Germany closes last reactors; G7 nations agree on nuclear
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Germany closed its last three nuclear reactors on Saturday, April 15, after more than a decade of promises from politicians that its nuclear program would be shut down following the accident at Fukushima, Japan.
Germany has built and placed into commercial operation 37 nuclear power plants since 1962 and the campaign to close the sector has helped create one of the country’s most active political parties, the Greens.
Some 50,000 protestors formed a 45-kilometer-long human chain demanding the closure of the Germany nuclear sector after the disaster at the Fukushima Daiichi plant in Okuma on March 11, 2011, caused by one of Japan’s most power earthquakes and subsequent tsunamis.
Chancellor Angela Merkel passed a law to exit nuclear power by 2022 shortly after the protests.
The phase out was delayed after Russia’s invasion of Ukraine led to fossil-fuel sanctions and soaring prices which forced German utilities to ramp up coal-powered plants to compensate.
German’s Greens believe the country’s electricity will come entirely from renewable sources while, in the short-term, they will rely on coal and stored natural gas to generate electricity.
Nuclear power generated more than a third of Germany’s power at its height in the nineties but the last three reactors – Isar II, Emsland and Neckarwestheim II – contributed only around 5% of electricity generation when they were closed.
Two thirds of Germans support extending the lifespan of nuclear plants or reconnecting old plants and only 28% back the closedown, according to the survey by Forsa.
"The phase-out of nuclear power makes our country safer; ultimately, the risks of nuclear power are uncontrollable,” Federal Minister for the Environment and Nuclear Safety Steffi Lemke said in a statement following the closures.
Five G7 nations reach accord on nuclear
Leaders of five G7-nation nuclear trade associations, including from the UK, United States, Canada, Japan, and France, have released a joint declaration supporting the long-term operation of existing nuclear power plants and to accelerate the deployment of new plants.
The statement was issued at the Nuclear Energy Forum alongside the meeting of the G7 Ministers on climate, energy, and the environment in Sapporo, Japan.
The declaration was also signed by World Nuclear Association Director General Sama Bilbao y León.
“Those countries that opt to use nuclear energy recognize its potential to provide affordable low-carbon energy that can reduce dependence on fossil fuels, to address the climate crisis, and ensure global energy security as a source of baseload energy and grid flexibility,” the statement read.
The statement noted the impact of the war in Ukraine on global energy supplies and the need to support “cooperation among like-minded countries with shared values, as well as working with reliable partners to reduce dependence on Russia and to ensure security of supply by a continuous supply diversification efforts.”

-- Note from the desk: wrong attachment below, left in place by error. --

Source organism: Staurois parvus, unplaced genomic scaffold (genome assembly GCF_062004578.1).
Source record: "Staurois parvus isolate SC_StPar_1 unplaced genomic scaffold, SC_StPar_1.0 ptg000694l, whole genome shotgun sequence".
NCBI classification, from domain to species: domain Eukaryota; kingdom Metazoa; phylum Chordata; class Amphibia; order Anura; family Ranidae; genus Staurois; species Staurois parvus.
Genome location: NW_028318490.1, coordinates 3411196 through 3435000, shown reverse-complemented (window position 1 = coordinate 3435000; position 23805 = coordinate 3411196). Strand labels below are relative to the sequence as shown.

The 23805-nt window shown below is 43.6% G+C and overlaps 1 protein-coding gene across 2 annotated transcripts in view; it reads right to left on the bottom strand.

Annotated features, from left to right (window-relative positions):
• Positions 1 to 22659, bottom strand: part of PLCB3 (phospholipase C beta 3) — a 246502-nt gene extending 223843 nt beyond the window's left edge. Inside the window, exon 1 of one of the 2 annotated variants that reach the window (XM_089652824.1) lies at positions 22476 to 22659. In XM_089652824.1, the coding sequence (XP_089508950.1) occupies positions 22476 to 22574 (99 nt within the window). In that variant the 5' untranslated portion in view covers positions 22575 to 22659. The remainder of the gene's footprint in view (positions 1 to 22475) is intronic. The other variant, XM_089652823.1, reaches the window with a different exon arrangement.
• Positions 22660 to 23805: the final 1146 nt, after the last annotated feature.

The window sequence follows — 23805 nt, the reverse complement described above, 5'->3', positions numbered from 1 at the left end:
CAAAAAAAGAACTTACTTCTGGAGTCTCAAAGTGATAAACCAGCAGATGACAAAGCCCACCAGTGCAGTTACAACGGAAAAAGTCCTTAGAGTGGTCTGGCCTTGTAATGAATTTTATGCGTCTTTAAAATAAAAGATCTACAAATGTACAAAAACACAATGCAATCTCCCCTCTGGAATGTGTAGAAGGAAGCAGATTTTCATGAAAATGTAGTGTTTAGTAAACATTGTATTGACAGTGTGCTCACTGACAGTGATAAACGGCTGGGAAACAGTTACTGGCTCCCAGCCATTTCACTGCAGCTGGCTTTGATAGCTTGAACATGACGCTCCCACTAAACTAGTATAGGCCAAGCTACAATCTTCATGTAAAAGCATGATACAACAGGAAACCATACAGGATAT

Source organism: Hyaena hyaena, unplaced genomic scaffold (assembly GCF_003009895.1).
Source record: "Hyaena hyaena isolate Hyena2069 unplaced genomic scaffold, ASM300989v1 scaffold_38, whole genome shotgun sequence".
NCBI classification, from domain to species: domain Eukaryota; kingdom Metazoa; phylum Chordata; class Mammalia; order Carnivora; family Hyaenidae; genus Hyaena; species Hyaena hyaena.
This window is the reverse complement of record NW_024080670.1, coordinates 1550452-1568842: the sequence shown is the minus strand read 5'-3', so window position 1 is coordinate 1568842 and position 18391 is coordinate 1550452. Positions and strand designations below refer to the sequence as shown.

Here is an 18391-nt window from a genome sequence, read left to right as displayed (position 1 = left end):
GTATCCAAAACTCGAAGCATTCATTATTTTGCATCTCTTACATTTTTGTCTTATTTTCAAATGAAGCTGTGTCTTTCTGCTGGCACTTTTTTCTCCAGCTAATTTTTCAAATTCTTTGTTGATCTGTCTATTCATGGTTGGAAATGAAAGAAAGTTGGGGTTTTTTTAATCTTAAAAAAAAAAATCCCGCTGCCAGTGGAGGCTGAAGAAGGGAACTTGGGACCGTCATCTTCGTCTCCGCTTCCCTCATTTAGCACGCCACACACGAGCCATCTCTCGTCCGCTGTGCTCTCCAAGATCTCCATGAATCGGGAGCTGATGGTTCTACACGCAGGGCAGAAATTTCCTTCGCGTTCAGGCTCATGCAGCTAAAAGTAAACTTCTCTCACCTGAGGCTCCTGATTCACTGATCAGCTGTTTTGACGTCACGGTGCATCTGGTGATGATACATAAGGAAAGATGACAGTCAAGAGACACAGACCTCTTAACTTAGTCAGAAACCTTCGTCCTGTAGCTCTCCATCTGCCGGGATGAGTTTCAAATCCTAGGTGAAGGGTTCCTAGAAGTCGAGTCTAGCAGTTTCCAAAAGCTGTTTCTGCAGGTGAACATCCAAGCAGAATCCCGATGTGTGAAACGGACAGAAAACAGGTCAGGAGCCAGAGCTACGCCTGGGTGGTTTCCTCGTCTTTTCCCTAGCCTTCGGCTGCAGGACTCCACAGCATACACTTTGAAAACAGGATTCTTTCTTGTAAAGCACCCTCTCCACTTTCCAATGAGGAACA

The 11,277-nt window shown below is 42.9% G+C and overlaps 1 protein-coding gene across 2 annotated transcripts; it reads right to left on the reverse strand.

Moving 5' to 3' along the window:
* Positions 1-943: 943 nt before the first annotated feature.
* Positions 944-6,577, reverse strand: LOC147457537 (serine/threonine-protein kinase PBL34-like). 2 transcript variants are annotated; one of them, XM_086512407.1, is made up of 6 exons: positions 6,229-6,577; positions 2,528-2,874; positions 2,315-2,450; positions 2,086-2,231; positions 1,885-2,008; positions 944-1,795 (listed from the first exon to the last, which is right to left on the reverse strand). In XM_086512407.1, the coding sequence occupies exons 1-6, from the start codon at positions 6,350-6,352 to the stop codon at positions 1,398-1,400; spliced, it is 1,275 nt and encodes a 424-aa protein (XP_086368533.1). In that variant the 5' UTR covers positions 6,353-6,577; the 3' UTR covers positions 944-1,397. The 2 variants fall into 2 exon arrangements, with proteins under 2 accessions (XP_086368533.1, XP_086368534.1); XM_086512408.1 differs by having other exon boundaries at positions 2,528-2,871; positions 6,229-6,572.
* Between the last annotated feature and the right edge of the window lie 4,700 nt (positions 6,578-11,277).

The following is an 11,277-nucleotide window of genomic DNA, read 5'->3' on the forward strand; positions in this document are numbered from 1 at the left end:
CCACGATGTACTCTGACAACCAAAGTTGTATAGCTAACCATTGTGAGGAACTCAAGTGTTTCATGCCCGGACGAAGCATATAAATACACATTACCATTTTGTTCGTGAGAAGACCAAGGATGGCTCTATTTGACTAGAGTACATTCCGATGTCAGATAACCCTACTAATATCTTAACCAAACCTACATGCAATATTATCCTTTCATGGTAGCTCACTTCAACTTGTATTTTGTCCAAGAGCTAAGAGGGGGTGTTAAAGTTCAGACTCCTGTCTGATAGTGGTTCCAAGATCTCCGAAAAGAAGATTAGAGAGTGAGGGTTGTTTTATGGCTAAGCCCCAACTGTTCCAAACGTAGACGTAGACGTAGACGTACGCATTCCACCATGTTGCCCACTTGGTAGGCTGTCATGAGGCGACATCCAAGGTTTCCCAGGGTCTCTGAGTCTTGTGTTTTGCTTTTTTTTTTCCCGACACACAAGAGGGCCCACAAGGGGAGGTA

“We recall the G7 Leaders’ commitment to evaluate measures to reduce reliance on civil nuclear-related goods from Russia and to assist countries seeking to diversify their supplies,” the statement said.
US may help finance Poland SMR program
The U.S. EXIM Bank and the U.S. International Development Finance Corporation (DFC) have expressed interest in lending up to $4 billion to Poland’s ORLEN Synthos Green Energy’s (OSGE) project to deploy GE Hitachi Nuclear Energy’s BWRX-300 small modular reactors (SMRs), ORLEN said in a statement.
EXIM Bank and DFC representatives signed letters of intent with OSGE in April, with EXIM Bank looking to lend up to $3 billion and the DFC another $1 billion for the construction and deployment of the first two units of the BWRX-300 SMRS.
Poland’s largest banks PKO BP, Pekao, BGK, and Santander Bank Polska have also expressed interest in providing financing for the OSGE project, it said.
Other investors include the U.S. Tennessee Valley Authority (TVA) and Canada’s Ontario Power Generation (OPG).
OSGE is the first Polish company to sign a nuclear power plant design contract and may actively participate in the design process, the company said.
“The involvement of such reputable partners in our SMRs deployment project is the best proof of the enormous importance of our initiative not only for Poland, but also for the U.S. government,” CEO of OSGE Rafal Kasprow said.
Terrestrial Energy completes regulatory review
The Canadian Nuclear Safety Commission’s (CNSC) has completed Phase 2 of the pre-licensing Vendor Design Review (VDR) for Terrestrial Energy’s Integral Moten Salt Reactor (IMSR) power plant, the company said in a statement.
It is the first advanced, high-temperature fission technology to complete the VDR, the company said.
“The VDR is a comprehensive pre-licensing regulatory review, and its completion is a breakthrough for Terrestrial Energy. Its scope and conclusion provide commercial confidence to proceed to licensing and construction of IMSR plants,” said CEO of Terrestrial Energy Simon Irish.
“It is the first technology review completed by a major regulator of a nuclear plant design that uses a Generation IV reactor technology to supply heat at high temperature, and the first time for molten salt reactor technology.”
The VDR covered 19 focus areas and required Terrestrial Energy’s preparation of hundreds of technical submissions. After an extensive multi-year review, the CNSC staff concluded there are no fundamental barriers to licensing the plant, Terrestrial said.
By Reuters Events Nuclear